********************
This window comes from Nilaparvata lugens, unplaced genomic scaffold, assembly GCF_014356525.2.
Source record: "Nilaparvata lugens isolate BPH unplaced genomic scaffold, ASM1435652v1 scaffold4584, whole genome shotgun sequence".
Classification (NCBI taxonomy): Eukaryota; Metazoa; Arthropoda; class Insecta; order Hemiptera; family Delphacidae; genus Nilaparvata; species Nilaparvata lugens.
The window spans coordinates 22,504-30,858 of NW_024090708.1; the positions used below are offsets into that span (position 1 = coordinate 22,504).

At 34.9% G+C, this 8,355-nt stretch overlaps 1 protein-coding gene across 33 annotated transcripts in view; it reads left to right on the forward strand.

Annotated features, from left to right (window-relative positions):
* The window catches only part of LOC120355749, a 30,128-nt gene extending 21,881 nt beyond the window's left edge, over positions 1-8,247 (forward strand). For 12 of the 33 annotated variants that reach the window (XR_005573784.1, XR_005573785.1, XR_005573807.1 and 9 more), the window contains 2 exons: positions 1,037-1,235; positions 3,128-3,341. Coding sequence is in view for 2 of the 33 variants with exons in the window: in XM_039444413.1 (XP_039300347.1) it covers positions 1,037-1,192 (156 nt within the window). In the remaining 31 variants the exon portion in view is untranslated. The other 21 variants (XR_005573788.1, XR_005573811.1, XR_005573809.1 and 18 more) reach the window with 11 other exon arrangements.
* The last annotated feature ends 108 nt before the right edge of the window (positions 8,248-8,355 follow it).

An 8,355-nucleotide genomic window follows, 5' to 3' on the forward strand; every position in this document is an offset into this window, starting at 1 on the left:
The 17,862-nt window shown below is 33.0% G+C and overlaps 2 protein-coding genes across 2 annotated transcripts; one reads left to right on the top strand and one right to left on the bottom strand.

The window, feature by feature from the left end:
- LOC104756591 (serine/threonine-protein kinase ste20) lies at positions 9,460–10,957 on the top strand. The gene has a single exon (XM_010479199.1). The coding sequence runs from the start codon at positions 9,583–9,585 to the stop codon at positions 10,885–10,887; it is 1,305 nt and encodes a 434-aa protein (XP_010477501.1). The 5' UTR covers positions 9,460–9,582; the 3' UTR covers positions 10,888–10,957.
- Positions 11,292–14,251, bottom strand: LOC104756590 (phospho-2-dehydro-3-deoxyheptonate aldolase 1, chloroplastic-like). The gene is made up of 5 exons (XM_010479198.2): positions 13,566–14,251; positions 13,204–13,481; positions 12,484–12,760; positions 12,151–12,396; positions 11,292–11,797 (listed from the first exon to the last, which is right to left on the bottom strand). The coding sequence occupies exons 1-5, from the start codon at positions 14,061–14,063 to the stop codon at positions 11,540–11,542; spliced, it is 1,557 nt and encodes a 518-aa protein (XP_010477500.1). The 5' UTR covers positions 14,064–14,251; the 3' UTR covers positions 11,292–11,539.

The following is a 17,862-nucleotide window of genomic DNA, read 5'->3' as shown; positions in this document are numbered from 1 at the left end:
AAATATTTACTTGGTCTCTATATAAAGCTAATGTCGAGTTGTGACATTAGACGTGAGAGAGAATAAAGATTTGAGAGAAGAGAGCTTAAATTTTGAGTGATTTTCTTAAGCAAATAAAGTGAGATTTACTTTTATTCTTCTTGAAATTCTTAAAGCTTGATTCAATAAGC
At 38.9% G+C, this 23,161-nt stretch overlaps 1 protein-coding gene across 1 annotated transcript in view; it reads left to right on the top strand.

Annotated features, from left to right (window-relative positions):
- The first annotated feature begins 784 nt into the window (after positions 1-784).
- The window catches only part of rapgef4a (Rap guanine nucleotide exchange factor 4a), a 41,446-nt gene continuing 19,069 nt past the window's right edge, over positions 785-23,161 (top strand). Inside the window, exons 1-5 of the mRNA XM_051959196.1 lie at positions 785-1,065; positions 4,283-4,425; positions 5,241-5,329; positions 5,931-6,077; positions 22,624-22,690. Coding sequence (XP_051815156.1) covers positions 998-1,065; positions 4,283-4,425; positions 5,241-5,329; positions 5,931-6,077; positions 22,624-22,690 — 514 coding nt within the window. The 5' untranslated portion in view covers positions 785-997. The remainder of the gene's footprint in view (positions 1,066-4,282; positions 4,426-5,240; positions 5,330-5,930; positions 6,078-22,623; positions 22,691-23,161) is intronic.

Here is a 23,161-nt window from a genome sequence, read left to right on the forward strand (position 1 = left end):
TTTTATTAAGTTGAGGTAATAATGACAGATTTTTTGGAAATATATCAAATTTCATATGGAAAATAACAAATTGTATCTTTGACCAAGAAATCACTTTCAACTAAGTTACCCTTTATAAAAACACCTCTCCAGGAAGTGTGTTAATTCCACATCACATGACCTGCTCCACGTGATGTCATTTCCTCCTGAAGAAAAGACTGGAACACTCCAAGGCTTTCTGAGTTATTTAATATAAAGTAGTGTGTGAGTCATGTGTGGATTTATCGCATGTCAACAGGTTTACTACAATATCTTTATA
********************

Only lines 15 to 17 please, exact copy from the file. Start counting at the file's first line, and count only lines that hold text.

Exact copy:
AAATATTTACTTGGTCTCTATATAAAGCTAATGTCGAGTTGTGACATTAGACGTGAGAGAGAATAAAGATTTGAGAGAAGAGAGCTTAAATTTTGAGTGATTTTCTTAAGCAAATAAAGTGAGATTTACTTTTATTCTTCTTGAAATTCTTAAAGCTTGATTCAATAAGC
At 38.9% G+C, this 23,161-nt stretch overlaps 1 protein-coding gene across 1 annotated transcript in view; it reads left to right on the top strand.

Annotated features, from left to right (window-relative positions):